The accurate and neat transfer of pattern markings to the fabric counterparts is of paramount importance, both in fitting the fabric pieces together and in obtaining a fault-free finished product. The fit of the garment and its appearance on the figure are directly affected by the care used in this process. Markings should be permanent enough to be used effectively but temporary enough that they can be removed or remain totally inconspicuous on the garment.
Construction lines such as seam, dart, and trim lines are easily transferred from pattern to fabric using a tracing wheel and transfer paper. All types of tracing wheels function best over a solid surface. A square of masonite placed under the fabric helps ensure well-defined marks and prevents damage to the table top. A piece of thin, clear plastic or tissue paper may be placed between the pattern and cloth to prevent transfer of the printer’s ink from the paper pattern.
Three types of wheels are available. The sawtoothed-edge type makes larger, more conspicuous dots, but it also may damage patterns. This tracing wheel is inexpensive and sells at all notion counters. The smooth edge type makes a solid line that's easily seen. It doesn't appreciably damage patterns. This type of wheel is also inexpensive, but it's less often available at notion counters. The needle-point tracing wheel is rarely sold on the retail market, possibly because of its higher cost. It is available through industrial notion catalogues. This tracing wheel is very desirable as it leaves only pin-dot marks on pattern tissue and fabric, and it does little damage to patterns. The points are extremely sharp and can be dangerous if not used and stored with care.
DRESSMAKER TRACING PAPER
This paper (to be used with a tracing wheel) is the easiest, most convenient method for transferring pattern marks to fabric. It is available in white and in several colors. Always choose a color that's lighter than the fabric. (White may be used on all colors of fabric including white.) Always mark the wrong side (back surface) of the fabric. When marking doubled layers of fabric, the single- coated paper can be used whether the face of the fabric is folded inward or outward. Double-coated paper can be used only when the back surfaces of the fabric are folded inward.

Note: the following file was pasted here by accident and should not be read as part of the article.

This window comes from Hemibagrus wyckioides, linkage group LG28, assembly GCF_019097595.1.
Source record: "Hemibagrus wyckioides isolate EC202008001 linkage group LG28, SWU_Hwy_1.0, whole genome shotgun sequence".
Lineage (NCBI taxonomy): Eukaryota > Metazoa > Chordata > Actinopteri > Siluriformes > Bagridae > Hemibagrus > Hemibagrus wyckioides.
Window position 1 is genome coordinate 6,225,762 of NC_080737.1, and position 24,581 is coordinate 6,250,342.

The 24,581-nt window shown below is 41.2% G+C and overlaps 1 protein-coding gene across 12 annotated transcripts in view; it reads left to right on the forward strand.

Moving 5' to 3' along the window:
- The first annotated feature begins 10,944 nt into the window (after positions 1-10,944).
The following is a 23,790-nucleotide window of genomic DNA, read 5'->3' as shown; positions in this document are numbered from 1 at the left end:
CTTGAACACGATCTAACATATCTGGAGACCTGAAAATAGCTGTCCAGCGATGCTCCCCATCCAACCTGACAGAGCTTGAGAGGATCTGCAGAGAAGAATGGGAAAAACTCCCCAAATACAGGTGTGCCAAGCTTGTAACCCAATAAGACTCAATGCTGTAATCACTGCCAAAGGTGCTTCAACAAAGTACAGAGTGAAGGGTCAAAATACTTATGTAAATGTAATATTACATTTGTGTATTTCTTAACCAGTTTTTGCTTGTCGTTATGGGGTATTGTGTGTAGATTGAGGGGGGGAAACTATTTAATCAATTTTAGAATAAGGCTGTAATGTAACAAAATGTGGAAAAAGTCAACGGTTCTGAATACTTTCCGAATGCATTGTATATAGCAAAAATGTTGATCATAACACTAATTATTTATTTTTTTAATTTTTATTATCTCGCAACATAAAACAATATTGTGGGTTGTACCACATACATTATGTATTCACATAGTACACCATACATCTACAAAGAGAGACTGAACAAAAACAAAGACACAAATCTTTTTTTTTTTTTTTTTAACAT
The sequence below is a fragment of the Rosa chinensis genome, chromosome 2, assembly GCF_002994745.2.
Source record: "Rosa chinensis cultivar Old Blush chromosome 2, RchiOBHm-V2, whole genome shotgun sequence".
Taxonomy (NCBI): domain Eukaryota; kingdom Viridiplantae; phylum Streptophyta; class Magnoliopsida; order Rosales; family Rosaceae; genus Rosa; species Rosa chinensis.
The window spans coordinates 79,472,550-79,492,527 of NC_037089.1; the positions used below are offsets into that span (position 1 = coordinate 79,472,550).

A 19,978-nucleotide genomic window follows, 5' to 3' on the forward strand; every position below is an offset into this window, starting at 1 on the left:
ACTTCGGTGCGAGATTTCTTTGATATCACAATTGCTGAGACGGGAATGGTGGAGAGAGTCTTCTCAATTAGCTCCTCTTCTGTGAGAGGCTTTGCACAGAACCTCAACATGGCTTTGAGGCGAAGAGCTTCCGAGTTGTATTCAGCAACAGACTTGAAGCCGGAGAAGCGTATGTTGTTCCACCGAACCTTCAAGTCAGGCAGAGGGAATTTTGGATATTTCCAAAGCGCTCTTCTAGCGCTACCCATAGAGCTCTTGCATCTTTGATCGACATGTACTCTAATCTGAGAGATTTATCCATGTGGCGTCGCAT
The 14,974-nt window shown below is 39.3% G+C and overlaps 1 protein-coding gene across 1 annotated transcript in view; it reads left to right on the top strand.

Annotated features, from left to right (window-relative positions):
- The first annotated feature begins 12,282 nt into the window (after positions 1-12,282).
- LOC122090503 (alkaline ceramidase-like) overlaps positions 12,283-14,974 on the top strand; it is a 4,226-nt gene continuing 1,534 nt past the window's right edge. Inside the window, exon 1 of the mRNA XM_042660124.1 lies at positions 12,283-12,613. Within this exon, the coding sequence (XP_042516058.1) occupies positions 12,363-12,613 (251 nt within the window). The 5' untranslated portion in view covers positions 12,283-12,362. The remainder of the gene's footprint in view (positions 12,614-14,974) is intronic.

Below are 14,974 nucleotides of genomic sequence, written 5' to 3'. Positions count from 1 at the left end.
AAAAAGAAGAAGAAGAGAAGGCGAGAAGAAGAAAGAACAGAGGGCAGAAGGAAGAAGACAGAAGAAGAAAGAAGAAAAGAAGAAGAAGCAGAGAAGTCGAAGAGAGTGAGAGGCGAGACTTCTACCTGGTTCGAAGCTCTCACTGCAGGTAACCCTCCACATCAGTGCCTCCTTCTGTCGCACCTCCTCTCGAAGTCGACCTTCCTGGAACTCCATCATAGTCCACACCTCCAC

Disappointment and frustration result from inappropriate choice or in correct use of tracing paper. Spongy or thick fabrics mark too heavy on the top layer and too light on the lower. Too much pressure results in conspicuous marks that may be forced through to the face of the fabric. When marking doubled layers of heavyweight fabric, mark each layer separately rather than applying extreme pressure. Rolling the wheel back and forth can make thick marks or two or more separate (and consequently inaccurate) lines: Colored marks show through thin or sheer fabrics; these fabrics should be marked by a different method. Paper in colors darker than the fabric will also make conspicuous marks. Polyester and nylon fibers absorb waxes. The coating on the waxed type of tracing paper may penetrate permanently into such fabrics. Marking dye can remain as a stain. If the marks are pressed, they can't be removed by washing or dry cleaning—yet professional sewing can't be done without pressing. Chalk-type coatings used on tracing paper brands such as Saral seem to remain on the fabric surface. They loosen easily and disappear with slight brushing. The marks are not retained in the fabric when heat is applied. Other brands are available that advertise markings that disappear when moistened. All brands should be tested on the fashion fabric for the degree of clarity, show-through, and removal.